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Moshidora (2011) - Does it hold up?

Full Title: Moshi Kōkō Yakyū no Joshi Manager ga Drucker no “Management” o Yondara or What if the Manager of a High School Baseball Team Read Drucker’s “Management”? It’s also sometimes called Drucker in the Dugout

The poster for the movie
The movie poster

Let me just start by saying I really appreciate the distinction between western titles, which seek to be catchy and evocative, and eastern titles, which seek to tell you exactly what it is you’re about to consume. Neither is necessarily better than the other, but variety is the spice of life, and I love it.

And so, as you may have guessed, this story is almost exactly what it says on the box. A high school girl named Minami decides to become the manager of her high school baseball team when her best friend Yuki, who was the manager, is forced into the hospital by a chronic illness. In honor of her friend, Minami decides that she will support the team to reach Koshien Stadium. Koshien is where the national high school baseball tournament is played every year, and it’s nearly sacred to Japanese High School baseball enthusiasts. Players who reach it for the first time but lose are known to grab a fistful of dirt to take home with them to remind them of being there and to compete harder next time.

Minami arrives at the team’s first practice of the season to discover everything in disarray. Half the team is missing; even among those who are present, not all are participating; and even among those who are participating, many of them are plainly awful. The coach is also absent.

This seems like a good point to clarify that in Japanese high school baseball, a “manager” is a fellow student, usually female, who supports the team by taking care of equipment, bringing snacks to practices, etc. Generally speaking, they function more as clubhouse staff than taking any kind of leadership role. The closest they get to any sort of actual baseball action or what we in the US would think of as a managerial role is that the manager will often be responsible for keeping the scorecard during the games.

Minami tries to get everyone there to focus, but the players simply aren’t interested. In a last bid to get their attention, she bets them that she can get a hit off of the team’s best pitcher. Instead, she strikes out.

Frustrated and upset, she goes to a local bookstore looking for a book to help her become a better manager. She finds a well-meaning store clerk/Drucker disciple, doesn’t explain the difference between the two types of managers, and ends up walking out of there with Drucker’s book. From there, it’s a pretty typical loser-team-becomes-good story. Honestly, I expected more hijinks to come from the Drucker misunderstanding. However, she immediately realizes that the book is aimed at a different kind of management and decides to implement it for the baseball team, anyway.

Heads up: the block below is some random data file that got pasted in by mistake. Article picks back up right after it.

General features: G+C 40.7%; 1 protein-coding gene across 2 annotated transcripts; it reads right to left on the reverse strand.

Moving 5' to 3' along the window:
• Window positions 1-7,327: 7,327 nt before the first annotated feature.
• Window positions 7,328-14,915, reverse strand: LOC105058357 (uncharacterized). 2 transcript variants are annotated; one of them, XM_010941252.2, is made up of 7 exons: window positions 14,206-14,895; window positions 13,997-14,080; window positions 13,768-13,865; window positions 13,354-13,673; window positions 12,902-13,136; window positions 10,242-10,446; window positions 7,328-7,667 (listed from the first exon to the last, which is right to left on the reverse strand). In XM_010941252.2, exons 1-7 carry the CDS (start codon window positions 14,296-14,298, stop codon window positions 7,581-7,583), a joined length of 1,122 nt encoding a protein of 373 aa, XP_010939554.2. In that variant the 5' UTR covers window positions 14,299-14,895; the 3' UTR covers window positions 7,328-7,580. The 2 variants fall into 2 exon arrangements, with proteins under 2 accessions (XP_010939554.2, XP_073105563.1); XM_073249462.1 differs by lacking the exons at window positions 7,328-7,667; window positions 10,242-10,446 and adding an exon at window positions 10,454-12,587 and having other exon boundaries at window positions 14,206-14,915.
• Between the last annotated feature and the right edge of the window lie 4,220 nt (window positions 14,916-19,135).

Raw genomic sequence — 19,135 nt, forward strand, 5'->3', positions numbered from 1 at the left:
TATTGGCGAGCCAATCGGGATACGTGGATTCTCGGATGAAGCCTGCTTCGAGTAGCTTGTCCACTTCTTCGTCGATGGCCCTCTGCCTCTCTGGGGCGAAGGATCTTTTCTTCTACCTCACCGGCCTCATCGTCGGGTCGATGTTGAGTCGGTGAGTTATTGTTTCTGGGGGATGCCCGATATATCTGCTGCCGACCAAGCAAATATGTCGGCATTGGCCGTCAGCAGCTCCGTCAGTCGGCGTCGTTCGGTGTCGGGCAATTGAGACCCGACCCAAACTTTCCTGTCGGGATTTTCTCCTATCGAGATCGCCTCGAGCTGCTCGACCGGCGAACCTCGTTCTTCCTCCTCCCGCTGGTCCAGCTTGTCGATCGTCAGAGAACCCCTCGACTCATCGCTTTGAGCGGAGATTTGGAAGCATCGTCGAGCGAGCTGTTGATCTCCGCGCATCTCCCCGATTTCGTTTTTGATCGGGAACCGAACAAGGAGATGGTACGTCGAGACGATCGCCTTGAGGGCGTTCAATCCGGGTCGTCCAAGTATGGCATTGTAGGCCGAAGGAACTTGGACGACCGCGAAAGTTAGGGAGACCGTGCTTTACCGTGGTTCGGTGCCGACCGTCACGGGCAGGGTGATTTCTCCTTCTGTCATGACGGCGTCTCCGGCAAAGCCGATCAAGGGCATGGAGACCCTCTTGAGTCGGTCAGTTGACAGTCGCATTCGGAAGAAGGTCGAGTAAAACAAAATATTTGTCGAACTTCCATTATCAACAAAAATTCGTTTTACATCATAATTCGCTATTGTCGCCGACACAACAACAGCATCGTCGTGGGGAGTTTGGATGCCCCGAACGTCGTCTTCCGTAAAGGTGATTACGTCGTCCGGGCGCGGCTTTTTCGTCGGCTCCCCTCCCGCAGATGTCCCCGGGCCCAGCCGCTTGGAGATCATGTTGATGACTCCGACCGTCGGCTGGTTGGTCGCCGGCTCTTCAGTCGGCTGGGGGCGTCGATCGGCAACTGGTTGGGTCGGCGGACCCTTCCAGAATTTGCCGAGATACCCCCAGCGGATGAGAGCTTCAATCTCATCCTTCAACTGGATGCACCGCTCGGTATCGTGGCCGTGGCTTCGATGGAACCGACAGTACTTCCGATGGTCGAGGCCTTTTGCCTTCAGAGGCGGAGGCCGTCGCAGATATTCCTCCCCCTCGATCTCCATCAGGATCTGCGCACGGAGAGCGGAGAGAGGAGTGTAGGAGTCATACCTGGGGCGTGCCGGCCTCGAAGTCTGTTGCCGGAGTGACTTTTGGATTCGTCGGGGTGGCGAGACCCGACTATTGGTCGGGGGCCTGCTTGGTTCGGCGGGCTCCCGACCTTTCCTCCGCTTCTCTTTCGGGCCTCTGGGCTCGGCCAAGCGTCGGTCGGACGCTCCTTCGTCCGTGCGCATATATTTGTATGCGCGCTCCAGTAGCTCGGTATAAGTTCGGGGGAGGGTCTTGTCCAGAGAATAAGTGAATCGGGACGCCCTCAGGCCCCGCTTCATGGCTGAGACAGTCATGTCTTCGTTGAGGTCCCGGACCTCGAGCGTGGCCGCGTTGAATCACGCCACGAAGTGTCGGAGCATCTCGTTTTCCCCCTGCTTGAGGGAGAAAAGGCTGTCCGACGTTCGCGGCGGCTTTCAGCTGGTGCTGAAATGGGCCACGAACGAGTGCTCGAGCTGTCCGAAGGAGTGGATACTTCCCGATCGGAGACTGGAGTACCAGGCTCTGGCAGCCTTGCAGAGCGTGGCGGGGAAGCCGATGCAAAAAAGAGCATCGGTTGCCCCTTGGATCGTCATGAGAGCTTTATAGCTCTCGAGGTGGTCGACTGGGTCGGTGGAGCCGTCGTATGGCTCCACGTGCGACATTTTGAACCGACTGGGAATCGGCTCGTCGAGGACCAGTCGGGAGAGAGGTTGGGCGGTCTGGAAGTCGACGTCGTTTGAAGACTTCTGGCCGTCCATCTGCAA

Highlights of the rest include discovering that Yuki was only the team manager because Minami used to play baseball when she was younger and was very good at it which gave Yuki a thrill of excitement. We learn that Minami hates baseball now because she decided she wanted to get to Koshien as a player, but the boys on her team made fun of her and told her girls couldn’t do that. Yuki dies from her disease shortly before the team can play the final game in the tournament that would allow them to qualify to go to the national tournament at Koshien, which almost causes the team to fracture but ultimately brings them closer together.

Though the movie was not as silly as I expected it to be, the absolute highlight of the film is the book store clerk. Minami goes back to the book store later because she’s frustrated that she can’t figure out who the “customer” for the team is. He does a whole song and dance routine complete with a projector for visual aids to help her figure it out, and it’s terrific. Also, despite the movie not doing much in the way of character development and the fact that I honestly couldn’t keep track of anyone’s names except for Minami and Yuki, the emotions of the final game really struck home for me. They made me feel the rollercoaster of emotions that come with rooting for a baseball team that might or might not win.

It’s not the best movie that’s ever existed, but it absolutely does its job of providing some laughs, tears, and other entertainment for a couple of hours. If you can find a way to watch the movie - and it’s not easy, at least here in the west - I can think of many worse ways to spend a couple of hours if I was looking for a baseball-related fix during this slow off-season.